Abu Dhabi ‘transport day’ marked by fare hikes

Abu Dhabi ‘transport day’ marked by fare hikes

The increase in fares of public transport buses in Abu Dhabi became applicable ironically on the same day as the Roads and Transport Authority’s (RTA) third annual Public Transport Day (November 1), surprising many passengers who were not aware of the hike announced last month.


Nissar Hoath

Published: Fri 2 Nov 2012, 9:35 AM

Last updated: Tue 7 Apr 2015, 2:31 PM

The Department of Transport (DoT) has more than doubled the fares on some routes. Many residents, particularly those using the buses within the city such as Mohammed Mazhar, were taken aback when asked for Dh2, which was double the usual fare.

“As usual I gave Dh1 to the driver from the Tourist Club Area to Hamdan Street, but was shocked when asked for Dh2. I was not aware of the increase. I use the city buses almost seven times a day even for short distances, because I’m suffering from diabetes and my leg does not allow me to walk a lot,” the Indian expat said.

He also said now with fares doubling, his transport expenses will also double and he would have to spend more on travelling within the city than going out of town.

Another resident, Shafiquz Zaman, a Bangladeshi mason working for a contracting company and earning Dh800 a month, said the transport department should have spared fares for within city and for Mussafah and Baniyas.

“Workers with low-earnings like us have to take these buses more frequently for work, especially within the city and to Mussafah.

It will affect (our) budgets and (we) may not be able to save enough to send back home to our families,” said Zaman. The DoT said the increase was part of an overall adjustment to the public bus fee structure in the emirate and would also involve fee changes for regional and inter-city bus services.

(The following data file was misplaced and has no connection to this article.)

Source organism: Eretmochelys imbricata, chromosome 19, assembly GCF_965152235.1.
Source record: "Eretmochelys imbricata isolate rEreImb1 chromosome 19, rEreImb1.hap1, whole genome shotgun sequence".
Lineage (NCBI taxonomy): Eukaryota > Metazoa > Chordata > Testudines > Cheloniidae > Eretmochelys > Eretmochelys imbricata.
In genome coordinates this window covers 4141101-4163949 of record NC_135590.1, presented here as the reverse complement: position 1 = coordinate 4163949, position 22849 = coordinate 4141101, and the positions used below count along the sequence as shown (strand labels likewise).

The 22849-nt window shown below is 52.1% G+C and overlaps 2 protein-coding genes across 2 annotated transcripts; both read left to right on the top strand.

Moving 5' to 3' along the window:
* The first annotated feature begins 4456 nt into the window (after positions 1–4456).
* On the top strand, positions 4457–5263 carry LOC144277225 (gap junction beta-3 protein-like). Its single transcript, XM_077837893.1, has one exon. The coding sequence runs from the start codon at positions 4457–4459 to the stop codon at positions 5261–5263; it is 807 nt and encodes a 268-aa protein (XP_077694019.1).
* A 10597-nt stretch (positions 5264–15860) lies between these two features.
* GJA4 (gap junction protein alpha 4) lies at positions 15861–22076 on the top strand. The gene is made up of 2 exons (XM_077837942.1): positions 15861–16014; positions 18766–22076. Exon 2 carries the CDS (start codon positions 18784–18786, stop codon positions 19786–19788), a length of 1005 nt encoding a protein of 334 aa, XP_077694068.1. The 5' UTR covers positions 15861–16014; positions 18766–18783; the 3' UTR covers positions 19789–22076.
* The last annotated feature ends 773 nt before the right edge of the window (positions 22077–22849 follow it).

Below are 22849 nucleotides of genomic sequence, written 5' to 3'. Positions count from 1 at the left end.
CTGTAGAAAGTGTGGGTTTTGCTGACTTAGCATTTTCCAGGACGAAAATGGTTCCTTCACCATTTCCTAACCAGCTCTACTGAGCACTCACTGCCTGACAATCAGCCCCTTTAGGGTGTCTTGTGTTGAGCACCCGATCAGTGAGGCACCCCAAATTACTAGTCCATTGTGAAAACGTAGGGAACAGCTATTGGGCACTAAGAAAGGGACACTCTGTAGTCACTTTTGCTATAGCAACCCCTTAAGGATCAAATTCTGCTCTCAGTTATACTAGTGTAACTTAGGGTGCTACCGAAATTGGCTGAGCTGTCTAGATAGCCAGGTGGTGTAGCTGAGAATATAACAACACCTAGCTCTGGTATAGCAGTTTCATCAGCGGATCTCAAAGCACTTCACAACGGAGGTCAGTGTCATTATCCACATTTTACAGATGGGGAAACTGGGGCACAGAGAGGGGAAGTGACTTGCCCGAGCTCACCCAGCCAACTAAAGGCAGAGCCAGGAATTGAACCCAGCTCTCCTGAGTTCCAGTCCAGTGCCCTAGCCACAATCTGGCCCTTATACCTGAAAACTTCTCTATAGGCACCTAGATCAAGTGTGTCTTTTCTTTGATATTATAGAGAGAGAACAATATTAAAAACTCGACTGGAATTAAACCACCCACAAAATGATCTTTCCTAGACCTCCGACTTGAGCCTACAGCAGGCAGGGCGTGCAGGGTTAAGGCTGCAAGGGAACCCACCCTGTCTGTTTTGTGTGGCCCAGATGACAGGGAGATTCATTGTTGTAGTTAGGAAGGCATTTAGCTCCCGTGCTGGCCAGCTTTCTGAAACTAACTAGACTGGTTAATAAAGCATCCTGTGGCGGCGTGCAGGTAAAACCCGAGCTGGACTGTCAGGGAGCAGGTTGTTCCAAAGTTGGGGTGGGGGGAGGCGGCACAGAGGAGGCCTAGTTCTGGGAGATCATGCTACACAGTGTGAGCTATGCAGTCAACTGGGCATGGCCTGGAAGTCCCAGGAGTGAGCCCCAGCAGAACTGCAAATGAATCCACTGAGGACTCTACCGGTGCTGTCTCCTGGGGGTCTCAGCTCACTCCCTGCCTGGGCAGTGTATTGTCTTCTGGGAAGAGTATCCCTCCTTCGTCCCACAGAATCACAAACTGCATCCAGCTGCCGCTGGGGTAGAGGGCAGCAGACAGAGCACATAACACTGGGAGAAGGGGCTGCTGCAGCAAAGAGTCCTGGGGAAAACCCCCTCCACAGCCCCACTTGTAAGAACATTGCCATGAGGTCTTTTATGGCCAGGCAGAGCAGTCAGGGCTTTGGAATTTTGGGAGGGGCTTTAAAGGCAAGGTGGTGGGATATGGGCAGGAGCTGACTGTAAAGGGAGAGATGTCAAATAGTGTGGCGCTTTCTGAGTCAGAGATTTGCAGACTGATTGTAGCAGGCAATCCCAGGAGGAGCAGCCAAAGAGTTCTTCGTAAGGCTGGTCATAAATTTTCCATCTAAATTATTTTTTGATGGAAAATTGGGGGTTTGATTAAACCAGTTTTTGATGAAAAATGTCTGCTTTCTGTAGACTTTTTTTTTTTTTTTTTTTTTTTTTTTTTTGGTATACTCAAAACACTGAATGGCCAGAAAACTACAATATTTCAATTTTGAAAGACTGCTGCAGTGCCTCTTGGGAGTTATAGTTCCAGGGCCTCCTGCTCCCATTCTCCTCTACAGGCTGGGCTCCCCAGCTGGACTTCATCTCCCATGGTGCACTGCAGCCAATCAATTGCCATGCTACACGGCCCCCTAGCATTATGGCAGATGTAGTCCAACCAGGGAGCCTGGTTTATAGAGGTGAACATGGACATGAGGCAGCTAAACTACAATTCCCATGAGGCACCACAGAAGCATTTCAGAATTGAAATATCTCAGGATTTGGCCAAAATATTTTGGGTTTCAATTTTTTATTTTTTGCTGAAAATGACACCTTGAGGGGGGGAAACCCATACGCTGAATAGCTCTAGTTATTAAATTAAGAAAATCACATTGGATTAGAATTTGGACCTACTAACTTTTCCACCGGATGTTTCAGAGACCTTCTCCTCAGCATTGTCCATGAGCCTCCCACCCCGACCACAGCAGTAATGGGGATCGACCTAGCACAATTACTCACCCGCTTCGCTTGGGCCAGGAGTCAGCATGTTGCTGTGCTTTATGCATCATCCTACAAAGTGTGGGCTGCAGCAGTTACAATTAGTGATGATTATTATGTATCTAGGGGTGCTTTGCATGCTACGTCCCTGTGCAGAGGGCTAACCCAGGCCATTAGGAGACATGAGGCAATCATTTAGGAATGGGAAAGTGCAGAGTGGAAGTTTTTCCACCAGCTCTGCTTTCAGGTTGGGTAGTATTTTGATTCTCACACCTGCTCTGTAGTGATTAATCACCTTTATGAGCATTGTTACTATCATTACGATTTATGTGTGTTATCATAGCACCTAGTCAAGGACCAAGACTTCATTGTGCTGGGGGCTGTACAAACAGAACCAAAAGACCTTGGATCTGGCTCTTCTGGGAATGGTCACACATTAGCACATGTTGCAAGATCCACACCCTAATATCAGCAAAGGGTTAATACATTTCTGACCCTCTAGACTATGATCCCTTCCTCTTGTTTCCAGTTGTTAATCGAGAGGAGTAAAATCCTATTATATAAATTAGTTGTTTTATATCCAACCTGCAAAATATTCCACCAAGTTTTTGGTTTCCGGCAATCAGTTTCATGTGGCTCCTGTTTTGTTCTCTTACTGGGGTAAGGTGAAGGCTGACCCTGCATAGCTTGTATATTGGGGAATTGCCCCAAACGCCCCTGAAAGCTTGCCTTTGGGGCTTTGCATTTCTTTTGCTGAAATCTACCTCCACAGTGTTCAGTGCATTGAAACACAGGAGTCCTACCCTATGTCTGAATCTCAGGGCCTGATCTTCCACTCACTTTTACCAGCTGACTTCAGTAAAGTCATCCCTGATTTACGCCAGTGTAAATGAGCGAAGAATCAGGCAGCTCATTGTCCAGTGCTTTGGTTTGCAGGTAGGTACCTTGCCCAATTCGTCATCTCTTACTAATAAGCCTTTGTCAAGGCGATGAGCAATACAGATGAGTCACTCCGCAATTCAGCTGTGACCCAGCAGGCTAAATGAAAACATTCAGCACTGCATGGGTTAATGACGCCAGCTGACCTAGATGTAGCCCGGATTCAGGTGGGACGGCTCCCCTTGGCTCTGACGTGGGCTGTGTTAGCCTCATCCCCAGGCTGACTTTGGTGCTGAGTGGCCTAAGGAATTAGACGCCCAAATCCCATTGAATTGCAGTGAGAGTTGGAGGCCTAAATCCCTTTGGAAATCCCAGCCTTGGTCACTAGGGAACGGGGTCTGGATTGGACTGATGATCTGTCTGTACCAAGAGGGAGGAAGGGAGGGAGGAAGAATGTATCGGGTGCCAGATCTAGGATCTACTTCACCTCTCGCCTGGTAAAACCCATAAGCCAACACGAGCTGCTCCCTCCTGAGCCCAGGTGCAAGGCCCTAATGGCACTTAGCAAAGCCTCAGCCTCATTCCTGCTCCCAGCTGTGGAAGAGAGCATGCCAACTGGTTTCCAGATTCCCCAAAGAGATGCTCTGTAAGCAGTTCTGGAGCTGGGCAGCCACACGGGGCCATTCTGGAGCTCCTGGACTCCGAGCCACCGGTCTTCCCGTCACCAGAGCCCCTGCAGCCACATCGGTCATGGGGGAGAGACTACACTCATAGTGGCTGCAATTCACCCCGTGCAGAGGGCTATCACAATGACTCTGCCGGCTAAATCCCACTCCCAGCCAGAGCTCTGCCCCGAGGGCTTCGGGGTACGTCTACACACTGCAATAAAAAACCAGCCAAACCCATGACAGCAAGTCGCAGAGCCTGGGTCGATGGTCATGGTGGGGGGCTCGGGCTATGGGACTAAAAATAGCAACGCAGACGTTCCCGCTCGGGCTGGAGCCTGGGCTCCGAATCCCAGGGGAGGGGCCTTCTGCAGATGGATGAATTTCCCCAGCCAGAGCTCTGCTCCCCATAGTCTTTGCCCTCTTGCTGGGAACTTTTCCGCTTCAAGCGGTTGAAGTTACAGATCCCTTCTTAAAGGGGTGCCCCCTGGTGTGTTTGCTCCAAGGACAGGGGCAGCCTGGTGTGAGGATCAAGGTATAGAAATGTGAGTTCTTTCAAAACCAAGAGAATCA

Another resident, Joel Bautista, a Filipino supervisor, said those shuttling between Abu Dhabi and Al Ain more frequently for work-related trips would be badly affected, with the fee getting more than doubled.

“The most affected will be those who frequent between the two cities. If the fare was hiked to Dh15 from Dh10, that would have been more acceptable for many commuters. And also those using the buses within the city many times a day will feel the pinch.”

However, there was at least one resident, Abdul Majeed from Pakistan, who was happy with the doubling of the fare within the Abu Dhabi city. “When the fare was Dh1 all the buses were flooded with people because people were taking advantage of cheap rates and using the buses unnecessarily.

Pick-pockets also took advantage of the jam-packed buses. Now at least we can expect thinner crowds in these buses.”

Bus fares

While earlier the rate for regional bus fare was a flat rate of Dh3, now it has gone up to Dh2 plus 5 fils per km (Dh5 for reaching the final destination). In the case of intercity buses, the fare has gone up from a flat rate of Dh10 to Dh10 plus 10 fils per km.

Bus passes Dh500 ‘Hafelaty’ annual pass for full-time studentsFree ‘Reaya’ for special needs and elderly people (above 60) ‘Ojra’ city pass to double from Dh40 to Dh80 a month.


More news from
Who does the US love more: guns or children?


Who does the US love more: guns or children?

There are many ways to judge the success or failure of a country. We can look at its economy, the strength of its military or the quality of its education. We can examine the soundness of our bridges or the smoothness of our highways. But what if we used a different standard? We should judge a nation by a simple metric: the number of weeping parents it allows, the small caskets it tolerates